By sentencing four police officers involved in extrajudicial executions, authorities in El Salvador may be sending a message about their willingness to address internationally scrutinized police violence, but the root causes of the problem continue unabated.
On June 22, El Salvador’s Attorney General announced that four members of the National Civil Police (Policía Nacional Civil – PNC) were sentenced to 60 years in prison for aggravated homicide.
The convictions were for crimes that occurred on February 13, 2017, in the town of San Pedro Masahuat, in the department of La Paz. Two civilians died in what the police had described as a chase and confrontation with gang members. However, the court concluded that the confrontation never happened, and that the narrative was used to cover up extrajudicial killings.
The Attorney General’s Office also stated that it will investigate the possible participation of other agents mentioned by witnesses but not yet considered in the case.
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InSight Crime Analysis
The international community has been scrutinizing El Salvador due to multiple accusations of police participation in massacres and extrajudicial executions.
Several international experts from the United Nations have publicly denounced the rights violations, and just a few weeks ago CNN revealed that the United States financed an elite police unit involved in the same types of abuses.
The recent convictions of police officers for extrajudicial executions are undeniably significant, positive steps and could be a message from Salvadoran judicial authorities to the national and international public that they are indeed addressing the problem.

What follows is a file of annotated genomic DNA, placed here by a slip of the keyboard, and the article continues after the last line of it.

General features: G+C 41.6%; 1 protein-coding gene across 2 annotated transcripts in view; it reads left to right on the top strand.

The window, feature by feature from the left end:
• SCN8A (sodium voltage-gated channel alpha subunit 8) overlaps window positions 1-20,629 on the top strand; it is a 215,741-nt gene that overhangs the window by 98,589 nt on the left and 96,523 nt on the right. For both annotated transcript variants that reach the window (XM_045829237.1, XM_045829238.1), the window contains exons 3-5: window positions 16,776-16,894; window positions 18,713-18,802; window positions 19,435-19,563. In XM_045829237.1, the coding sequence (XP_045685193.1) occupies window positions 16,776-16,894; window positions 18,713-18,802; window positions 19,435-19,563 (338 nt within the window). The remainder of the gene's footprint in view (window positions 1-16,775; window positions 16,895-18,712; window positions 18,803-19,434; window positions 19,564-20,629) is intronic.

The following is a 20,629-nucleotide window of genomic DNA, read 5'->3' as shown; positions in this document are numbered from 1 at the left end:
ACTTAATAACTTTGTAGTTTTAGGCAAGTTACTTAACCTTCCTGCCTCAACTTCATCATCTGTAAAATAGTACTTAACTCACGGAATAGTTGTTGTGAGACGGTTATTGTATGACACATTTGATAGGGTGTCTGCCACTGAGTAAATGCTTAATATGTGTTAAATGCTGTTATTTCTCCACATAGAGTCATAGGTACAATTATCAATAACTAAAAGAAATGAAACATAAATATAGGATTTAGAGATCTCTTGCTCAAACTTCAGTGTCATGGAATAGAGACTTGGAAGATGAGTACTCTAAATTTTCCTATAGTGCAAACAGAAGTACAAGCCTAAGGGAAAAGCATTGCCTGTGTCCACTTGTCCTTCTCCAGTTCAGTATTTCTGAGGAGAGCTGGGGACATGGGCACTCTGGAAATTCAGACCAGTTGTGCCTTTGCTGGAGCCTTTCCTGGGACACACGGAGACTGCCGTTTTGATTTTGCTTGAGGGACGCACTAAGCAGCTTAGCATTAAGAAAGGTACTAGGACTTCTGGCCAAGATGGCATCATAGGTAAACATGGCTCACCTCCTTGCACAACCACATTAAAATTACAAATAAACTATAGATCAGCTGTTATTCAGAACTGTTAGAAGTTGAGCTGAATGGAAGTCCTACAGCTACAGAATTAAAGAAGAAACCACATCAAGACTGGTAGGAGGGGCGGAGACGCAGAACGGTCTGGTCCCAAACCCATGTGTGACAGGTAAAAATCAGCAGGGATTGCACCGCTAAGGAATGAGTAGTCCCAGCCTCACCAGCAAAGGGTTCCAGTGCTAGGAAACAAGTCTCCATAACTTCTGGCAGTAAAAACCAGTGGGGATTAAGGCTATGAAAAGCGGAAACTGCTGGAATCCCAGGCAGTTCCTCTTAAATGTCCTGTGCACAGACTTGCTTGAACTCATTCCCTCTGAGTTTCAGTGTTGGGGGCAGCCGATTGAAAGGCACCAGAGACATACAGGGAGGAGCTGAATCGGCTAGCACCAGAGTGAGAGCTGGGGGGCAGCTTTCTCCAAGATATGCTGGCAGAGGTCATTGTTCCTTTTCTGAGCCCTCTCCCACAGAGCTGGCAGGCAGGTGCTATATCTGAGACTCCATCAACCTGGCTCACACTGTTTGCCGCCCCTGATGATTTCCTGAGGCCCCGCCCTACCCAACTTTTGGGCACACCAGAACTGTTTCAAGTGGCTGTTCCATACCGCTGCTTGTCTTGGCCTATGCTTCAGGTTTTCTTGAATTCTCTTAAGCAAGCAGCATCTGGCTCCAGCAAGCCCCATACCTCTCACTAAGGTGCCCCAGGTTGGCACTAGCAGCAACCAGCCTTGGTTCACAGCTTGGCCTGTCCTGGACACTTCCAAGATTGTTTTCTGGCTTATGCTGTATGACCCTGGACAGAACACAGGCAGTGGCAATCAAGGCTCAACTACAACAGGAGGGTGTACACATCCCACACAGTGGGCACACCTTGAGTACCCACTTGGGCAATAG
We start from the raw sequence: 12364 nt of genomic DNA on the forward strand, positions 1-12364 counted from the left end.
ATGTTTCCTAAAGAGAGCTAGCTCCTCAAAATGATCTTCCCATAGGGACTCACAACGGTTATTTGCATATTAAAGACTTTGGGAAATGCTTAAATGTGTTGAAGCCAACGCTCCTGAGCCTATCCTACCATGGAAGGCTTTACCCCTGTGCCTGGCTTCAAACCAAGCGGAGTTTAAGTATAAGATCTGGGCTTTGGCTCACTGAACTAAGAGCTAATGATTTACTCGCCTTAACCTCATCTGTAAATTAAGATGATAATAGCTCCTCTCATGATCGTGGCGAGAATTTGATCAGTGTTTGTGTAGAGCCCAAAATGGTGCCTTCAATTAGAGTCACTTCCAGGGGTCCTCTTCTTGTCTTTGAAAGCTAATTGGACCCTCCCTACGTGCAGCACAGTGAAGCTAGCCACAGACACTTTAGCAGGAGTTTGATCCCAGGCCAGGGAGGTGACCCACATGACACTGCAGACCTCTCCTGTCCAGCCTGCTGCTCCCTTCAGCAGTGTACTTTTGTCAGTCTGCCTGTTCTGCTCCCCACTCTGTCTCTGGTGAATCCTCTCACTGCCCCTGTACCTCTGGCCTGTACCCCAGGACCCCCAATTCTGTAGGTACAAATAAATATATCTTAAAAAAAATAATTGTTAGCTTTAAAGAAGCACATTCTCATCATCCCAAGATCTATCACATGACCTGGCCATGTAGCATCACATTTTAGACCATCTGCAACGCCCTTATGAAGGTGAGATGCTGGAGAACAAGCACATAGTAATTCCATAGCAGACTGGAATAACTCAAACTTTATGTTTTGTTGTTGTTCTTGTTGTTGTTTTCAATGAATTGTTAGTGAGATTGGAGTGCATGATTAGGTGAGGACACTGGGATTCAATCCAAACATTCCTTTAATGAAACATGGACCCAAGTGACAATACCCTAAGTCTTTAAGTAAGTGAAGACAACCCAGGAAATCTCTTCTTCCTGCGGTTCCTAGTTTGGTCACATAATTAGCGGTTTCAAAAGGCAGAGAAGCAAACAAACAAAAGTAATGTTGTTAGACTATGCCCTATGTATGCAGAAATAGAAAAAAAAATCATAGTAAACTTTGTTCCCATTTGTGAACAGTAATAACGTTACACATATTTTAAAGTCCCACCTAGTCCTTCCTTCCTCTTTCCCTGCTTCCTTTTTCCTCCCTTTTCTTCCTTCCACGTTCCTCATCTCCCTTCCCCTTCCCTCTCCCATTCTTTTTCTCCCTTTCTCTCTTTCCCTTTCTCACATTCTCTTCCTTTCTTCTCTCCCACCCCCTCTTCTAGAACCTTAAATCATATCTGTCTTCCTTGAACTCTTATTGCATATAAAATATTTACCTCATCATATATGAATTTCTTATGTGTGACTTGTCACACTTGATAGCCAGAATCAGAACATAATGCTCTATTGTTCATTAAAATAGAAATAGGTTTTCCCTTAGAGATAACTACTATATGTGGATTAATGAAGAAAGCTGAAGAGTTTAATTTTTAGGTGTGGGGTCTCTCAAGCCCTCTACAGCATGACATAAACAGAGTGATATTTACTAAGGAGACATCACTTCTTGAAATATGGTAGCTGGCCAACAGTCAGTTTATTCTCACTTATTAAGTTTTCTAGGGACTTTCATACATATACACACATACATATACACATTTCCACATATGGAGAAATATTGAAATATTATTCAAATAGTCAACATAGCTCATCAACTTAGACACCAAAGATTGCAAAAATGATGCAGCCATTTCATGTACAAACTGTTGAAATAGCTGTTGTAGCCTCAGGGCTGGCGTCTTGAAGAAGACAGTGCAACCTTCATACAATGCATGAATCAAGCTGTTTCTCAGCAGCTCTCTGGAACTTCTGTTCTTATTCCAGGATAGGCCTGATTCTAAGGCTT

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However, the effect these convictions will have on ending police violence remains to be seen, especially given that it is rooted in a standard government practice of using “mano dura,” or zero-tolerance measures to combat gangs.
In a February interview with InSight Crime, UN Special Rapporteur on Extrajudicial Executions Agnes Callamard said that the use of excessive force by security forces is facilitated by a context of impunity and by an inability to bring corruption cases to justice.
“Ultimately it is about providing good evidence, having judges that are not afraid of indicting police officers, protecting these judges [when they make] very unpopular decisions,” said Callamard.
So far, authorities in El Salvador have only prosecuted the direct actors in extrajudicial executions. But they continue to fall short when it comes to investigating higher-ranking officials also involved in abuses.